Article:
The question today is, “How do you deal with page turns on the piano?” This can be a real problem. One solution that works great is simply to memorize your music! When this isn’t the case, in some pieces, you might be lucky enough to have rests in just the right places giving you time to turn the page. Or, perhaps there’s a place where the left-hand doesn’t do anything and you have a moment to grab the page. But most of the time, this isn’t the case.
That’s why in a lot of concerts of chamber music, when you have a pianist playing with other musicians which is generally done with the score, you’ll see a page-turner on stage. If you don’t have that luxury? Is there anything you can do?
I’ve got some pointers for you! First of all:
You must practice your page turns!
Make sure to fold over the bottom of the pages so you can easily grab them. Then you want to really work on those sections so you can get through them. You may have to take your left hand up just for a moment and leave out a note or two. If you learn the part well enough, you might know a little bit past the page turns or you might have parts memorized just a bit before the page turns so you can get through the piece without disrupting the music.
Another trick that I have done is to copy parts of the score and put them above the pages or on the side of the pages. I have had some scores that I will copy all the pages and put them all the way across in one long sheet taped together. If the piece is too long, at a certain point with perhaps four or five pages taped together, I’ll (somewhat violently) rip off the top set of pages, revealing another set of pages underneath! So you have one disruption instead of several every time there’s a page turn.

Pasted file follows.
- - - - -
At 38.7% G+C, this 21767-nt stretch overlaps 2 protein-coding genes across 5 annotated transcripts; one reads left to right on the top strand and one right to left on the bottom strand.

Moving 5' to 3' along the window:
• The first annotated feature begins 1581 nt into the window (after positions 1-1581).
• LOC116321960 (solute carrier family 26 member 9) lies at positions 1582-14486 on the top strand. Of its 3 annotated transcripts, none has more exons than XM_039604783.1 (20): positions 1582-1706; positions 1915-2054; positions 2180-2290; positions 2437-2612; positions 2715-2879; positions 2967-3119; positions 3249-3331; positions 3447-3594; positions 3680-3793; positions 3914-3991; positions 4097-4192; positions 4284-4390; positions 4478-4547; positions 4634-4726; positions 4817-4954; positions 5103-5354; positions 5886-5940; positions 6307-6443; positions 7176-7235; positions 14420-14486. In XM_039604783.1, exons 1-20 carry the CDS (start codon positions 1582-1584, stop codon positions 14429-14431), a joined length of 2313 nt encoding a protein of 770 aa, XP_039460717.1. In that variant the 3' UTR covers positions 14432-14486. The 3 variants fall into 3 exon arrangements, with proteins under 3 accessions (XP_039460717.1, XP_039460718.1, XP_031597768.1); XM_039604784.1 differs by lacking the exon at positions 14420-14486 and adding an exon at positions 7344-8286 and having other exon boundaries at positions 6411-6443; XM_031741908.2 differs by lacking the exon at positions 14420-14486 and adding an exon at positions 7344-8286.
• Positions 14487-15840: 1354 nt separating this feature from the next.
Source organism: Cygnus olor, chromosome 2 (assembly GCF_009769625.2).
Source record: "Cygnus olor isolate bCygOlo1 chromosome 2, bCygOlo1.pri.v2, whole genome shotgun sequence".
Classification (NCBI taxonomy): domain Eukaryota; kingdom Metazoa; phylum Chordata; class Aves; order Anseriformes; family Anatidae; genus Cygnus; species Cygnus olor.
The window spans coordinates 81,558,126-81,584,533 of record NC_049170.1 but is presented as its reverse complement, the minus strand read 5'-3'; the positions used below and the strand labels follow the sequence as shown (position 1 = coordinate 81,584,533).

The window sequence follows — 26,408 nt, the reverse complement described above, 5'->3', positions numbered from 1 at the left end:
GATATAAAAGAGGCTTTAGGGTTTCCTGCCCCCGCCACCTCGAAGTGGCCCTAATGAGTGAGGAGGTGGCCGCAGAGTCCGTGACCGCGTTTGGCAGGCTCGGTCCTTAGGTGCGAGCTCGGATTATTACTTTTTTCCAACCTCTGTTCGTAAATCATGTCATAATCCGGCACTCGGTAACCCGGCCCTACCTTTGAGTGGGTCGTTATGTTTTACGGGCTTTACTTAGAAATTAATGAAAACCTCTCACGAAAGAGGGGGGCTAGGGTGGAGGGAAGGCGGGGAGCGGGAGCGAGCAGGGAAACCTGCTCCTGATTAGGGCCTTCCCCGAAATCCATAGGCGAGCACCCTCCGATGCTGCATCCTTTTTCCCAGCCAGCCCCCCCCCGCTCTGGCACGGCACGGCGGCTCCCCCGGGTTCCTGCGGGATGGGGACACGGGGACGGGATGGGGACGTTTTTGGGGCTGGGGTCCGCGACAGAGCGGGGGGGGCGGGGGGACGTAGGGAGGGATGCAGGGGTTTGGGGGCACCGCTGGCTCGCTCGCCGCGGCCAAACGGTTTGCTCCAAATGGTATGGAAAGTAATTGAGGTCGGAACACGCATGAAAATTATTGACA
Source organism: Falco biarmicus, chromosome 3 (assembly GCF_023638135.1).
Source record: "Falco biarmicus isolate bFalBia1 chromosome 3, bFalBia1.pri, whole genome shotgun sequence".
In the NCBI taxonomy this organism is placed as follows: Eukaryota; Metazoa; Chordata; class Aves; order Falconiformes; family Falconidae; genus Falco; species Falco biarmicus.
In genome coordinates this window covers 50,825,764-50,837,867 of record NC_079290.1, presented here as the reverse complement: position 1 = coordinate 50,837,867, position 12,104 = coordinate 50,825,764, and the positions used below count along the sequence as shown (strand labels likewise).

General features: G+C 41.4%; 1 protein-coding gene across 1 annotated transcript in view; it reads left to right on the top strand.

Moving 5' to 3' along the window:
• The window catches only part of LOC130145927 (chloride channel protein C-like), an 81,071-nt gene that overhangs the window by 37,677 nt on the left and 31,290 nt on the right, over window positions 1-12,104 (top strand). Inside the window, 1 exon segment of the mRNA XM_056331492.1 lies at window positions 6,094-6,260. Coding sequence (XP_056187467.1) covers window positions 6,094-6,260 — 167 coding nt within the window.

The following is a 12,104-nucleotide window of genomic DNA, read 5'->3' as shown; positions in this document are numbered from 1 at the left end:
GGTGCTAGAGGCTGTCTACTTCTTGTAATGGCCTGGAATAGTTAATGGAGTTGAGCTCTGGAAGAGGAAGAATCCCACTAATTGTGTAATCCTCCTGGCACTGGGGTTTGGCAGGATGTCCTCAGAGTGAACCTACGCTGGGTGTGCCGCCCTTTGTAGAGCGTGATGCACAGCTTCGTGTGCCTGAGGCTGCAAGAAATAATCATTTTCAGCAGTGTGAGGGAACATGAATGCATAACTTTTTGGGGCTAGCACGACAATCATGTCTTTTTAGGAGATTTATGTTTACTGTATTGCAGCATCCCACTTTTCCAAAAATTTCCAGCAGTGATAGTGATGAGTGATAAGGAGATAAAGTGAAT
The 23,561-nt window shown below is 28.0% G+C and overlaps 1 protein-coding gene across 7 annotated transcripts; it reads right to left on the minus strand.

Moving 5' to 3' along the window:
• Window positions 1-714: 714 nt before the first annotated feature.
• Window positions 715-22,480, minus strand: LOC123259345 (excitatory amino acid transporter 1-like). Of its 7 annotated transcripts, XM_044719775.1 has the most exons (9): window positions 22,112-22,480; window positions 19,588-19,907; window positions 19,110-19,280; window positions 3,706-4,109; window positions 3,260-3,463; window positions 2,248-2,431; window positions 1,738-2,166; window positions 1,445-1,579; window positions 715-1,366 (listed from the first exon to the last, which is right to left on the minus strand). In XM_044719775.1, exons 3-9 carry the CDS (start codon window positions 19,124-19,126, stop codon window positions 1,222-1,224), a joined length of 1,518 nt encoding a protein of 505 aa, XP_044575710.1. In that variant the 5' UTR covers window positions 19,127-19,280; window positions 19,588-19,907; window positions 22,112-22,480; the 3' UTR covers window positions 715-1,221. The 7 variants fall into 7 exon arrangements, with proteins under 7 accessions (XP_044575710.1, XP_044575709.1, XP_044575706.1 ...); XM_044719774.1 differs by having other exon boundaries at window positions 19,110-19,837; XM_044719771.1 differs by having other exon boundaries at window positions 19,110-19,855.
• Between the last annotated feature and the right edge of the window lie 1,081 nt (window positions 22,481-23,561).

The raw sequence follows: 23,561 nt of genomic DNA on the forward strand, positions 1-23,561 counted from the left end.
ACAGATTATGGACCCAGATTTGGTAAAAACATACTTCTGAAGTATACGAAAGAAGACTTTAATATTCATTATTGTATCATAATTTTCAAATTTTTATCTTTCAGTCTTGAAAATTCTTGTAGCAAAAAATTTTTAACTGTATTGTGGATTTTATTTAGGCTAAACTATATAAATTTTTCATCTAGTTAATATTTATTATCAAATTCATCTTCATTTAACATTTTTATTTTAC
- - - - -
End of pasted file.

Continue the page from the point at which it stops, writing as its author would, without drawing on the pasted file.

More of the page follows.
For solo repertoire, there are so many benefits to memorization, aside from the issues of page turning. I recommend it really highly. But when you’re in a pinch and you don’t have a page turner, these are some solutions.
What about technology? Well, fortunately,
You can use on iPad or other tablet
and you can turn the pages very quickly, or even use a pedal to turn the pages for you! If the music you’re looking for isn’t available online, you can scan it and turn it into a PDF to have on your device.
A great product is a pedal by AirTurn for turning pages.
VirtualSheetMusic.com also has great technology. You not only can use AirTurn pedals to turn the pages, you can actually use your head! You set how much range of motion it takes to turn the pages, so you don’t accidentally set it off, and whenever you want the pages to turn, you simply move your head to the side and your page turns for you!
So there are solutions for you when memorization isn’t in the cards for you. I hope this has been helpful. Thanks for the great questions. Again, Robert Estrin here at LivingPianos.com, your Online Piano Store info@LivingPianos.com 949-244-3729